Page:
The most common reason for having a hip or knee replaced is osteoarthritis, according to the National Institute of Arthritis and Musculoskeletal and Skin Diseases (NIAMS). This degenerative joint disease, marked by the breakdown of the joint's cartilage, is not limited to older people. Although it most commonly affects people over age 45, younger men and women also can get this disease.
Some people are born with a deformed joint or defective cartilage, which leads to osteoarthritis. Excess weight, joint fracture, ligament tears, or other injury can damage cartilage and cause osteoarthritis.
Rheumatoid arthritis is another condition that may be alleviated by hip or knee joint replacement. This chronic inflammation of the joint lining causes pain, stiffness, and swelling. The inflamed lining can invade and damage bone and cartilage. Rheumatoid arthritis generally starts in middle age, but can also affect children and young adults.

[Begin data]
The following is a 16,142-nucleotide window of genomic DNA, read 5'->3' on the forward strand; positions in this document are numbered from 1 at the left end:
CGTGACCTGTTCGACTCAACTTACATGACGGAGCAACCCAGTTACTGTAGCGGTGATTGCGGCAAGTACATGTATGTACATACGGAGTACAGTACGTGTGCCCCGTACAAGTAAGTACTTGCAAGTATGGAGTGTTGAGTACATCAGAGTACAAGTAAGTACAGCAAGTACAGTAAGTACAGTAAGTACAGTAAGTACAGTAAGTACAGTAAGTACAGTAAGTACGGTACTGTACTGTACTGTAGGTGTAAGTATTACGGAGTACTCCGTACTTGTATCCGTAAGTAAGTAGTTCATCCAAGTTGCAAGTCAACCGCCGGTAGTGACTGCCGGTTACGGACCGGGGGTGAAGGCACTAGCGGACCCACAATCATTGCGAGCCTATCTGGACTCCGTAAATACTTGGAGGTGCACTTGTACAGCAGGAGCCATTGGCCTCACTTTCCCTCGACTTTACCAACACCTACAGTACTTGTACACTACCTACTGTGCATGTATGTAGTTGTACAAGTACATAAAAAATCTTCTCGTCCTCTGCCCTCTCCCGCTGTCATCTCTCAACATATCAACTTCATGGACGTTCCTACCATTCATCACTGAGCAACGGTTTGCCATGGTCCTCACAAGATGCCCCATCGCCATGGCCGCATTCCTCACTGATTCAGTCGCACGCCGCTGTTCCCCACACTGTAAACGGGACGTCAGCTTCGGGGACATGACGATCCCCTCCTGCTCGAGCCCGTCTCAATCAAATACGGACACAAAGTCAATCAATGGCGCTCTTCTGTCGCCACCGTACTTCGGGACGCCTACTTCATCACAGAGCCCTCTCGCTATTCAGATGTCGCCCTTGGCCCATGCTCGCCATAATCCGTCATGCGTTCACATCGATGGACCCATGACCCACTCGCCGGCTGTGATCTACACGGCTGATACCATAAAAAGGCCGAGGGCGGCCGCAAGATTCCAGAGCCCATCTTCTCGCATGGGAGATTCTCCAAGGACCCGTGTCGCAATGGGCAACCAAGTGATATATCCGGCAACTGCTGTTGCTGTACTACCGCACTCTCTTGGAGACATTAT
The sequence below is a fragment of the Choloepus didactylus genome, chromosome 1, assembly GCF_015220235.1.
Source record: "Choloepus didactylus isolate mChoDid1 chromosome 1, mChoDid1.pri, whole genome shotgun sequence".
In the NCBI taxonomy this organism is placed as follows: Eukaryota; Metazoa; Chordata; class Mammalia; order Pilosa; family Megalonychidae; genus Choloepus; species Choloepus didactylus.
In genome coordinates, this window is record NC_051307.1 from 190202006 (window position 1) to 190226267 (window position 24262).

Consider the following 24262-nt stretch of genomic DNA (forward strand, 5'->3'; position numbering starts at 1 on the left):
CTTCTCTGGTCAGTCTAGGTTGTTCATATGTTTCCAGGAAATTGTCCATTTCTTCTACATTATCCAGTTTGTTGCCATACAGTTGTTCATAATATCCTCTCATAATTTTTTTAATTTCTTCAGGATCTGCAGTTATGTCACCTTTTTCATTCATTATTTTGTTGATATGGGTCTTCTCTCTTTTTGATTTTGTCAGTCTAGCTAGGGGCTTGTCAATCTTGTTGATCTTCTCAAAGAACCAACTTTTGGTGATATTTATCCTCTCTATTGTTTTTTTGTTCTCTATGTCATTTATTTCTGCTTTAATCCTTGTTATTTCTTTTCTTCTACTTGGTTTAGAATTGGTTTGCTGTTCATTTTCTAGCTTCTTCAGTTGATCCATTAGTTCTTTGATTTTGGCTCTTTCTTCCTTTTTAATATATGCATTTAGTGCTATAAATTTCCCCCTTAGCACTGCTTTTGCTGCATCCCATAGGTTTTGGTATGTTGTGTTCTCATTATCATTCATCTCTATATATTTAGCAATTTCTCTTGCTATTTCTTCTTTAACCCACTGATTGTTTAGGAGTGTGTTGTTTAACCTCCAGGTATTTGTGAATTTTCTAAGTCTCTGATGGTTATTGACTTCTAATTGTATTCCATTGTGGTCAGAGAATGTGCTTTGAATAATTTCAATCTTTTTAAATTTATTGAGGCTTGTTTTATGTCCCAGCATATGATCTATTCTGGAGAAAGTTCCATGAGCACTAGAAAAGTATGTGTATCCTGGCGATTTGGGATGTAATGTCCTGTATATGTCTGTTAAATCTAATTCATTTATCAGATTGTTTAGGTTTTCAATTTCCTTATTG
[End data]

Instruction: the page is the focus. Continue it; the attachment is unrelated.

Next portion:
Loss of bone caused by poor blood supply (avascular necrosis), which led to Van Halen's hip replacement, and bone tumors may be other reasons for joint replacement.
"All You Need to Know About Joint Surgery," © 2002, Arthritis Foundation